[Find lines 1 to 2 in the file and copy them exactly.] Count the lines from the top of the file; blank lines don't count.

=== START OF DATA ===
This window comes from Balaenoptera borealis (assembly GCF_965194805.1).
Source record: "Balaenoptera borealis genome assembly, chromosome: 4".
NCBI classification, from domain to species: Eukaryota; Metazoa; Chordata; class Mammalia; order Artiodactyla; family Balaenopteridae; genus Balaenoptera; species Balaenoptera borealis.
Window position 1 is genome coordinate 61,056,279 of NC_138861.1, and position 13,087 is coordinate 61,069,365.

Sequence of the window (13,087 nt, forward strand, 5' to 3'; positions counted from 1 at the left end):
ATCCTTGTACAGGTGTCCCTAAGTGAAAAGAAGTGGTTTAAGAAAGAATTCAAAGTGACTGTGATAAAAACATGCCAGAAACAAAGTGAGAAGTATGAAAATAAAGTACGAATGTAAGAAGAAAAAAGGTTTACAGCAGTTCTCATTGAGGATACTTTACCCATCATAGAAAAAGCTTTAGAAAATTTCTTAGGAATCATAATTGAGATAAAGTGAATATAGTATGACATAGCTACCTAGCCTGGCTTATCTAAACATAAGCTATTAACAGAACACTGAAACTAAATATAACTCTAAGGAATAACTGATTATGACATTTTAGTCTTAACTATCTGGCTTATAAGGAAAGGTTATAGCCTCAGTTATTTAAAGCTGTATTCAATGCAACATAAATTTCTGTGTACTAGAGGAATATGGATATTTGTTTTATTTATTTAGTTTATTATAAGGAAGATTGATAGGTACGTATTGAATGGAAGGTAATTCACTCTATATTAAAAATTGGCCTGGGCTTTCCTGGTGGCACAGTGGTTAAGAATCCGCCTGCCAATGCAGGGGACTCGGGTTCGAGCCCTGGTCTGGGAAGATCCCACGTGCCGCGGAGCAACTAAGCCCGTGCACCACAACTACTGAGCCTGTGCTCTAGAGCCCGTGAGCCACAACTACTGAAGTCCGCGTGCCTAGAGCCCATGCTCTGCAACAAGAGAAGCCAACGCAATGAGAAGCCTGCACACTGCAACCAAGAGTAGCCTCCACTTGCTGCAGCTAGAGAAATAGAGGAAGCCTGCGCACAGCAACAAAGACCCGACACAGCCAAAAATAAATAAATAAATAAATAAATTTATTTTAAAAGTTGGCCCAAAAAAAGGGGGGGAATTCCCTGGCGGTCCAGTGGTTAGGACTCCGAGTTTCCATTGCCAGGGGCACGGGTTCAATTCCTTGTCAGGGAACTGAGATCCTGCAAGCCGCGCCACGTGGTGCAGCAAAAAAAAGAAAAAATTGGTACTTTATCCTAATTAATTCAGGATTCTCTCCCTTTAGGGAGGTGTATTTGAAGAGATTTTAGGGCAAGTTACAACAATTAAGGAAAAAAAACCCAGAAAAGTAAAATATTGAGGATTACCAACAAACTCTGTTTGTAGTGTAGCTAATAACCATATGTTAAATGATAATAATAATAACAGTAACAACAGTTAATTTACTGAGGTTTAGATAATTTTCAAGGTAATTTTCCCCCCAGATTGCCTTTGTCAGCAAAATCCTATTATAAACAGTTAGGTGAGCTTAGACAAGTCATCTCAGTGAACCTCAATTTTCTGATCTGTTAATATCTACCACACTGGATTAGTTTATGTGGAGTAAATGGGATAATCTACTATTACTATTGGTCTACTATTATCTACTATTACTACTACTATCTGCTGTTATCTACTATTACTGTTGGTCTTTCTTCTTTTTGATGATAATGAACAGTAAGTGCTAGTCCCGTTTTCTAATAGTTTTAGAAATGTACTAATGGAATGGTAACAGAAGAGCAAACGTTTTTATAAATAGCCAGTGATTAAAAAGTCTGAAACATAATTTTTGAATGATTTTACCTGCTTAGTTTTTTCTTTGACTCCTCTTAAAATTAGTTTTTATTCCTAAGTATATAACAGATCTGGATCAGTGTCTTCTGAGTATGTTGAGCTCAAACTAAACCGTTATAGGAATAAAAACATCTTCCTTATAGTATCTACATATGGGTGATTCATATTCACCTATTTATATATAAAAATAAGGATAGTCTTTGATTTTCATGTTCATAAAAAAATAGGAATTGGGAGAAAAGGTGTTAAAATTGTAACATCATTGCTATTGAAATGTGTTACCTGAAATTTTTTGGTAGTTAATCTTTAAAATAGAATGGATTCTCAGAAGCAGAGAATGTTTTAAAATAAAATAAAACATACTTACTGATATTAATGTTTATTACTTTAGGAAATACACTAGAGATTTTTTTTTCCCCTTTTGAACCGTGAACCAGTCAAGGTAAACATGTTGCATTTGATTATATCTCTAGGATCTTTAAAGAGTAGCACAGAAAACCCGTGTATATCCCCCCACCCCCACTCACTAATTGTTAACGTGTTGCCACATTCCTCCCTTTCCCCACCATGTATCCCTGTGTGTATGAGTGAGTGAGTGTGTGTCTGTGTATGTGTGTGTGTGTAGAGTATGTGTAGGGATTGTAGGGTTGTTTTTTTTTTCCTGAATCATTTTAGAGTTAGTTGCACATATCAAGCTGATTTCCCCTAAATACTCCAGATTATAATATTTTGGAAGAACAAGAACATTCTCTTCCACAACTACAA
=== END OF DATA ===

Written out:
This window comes from Balaenoptera borealis (assembly GCF_965194805.1).
Source record: "Balaenoptera borealis genome assembly, chromosome: 4".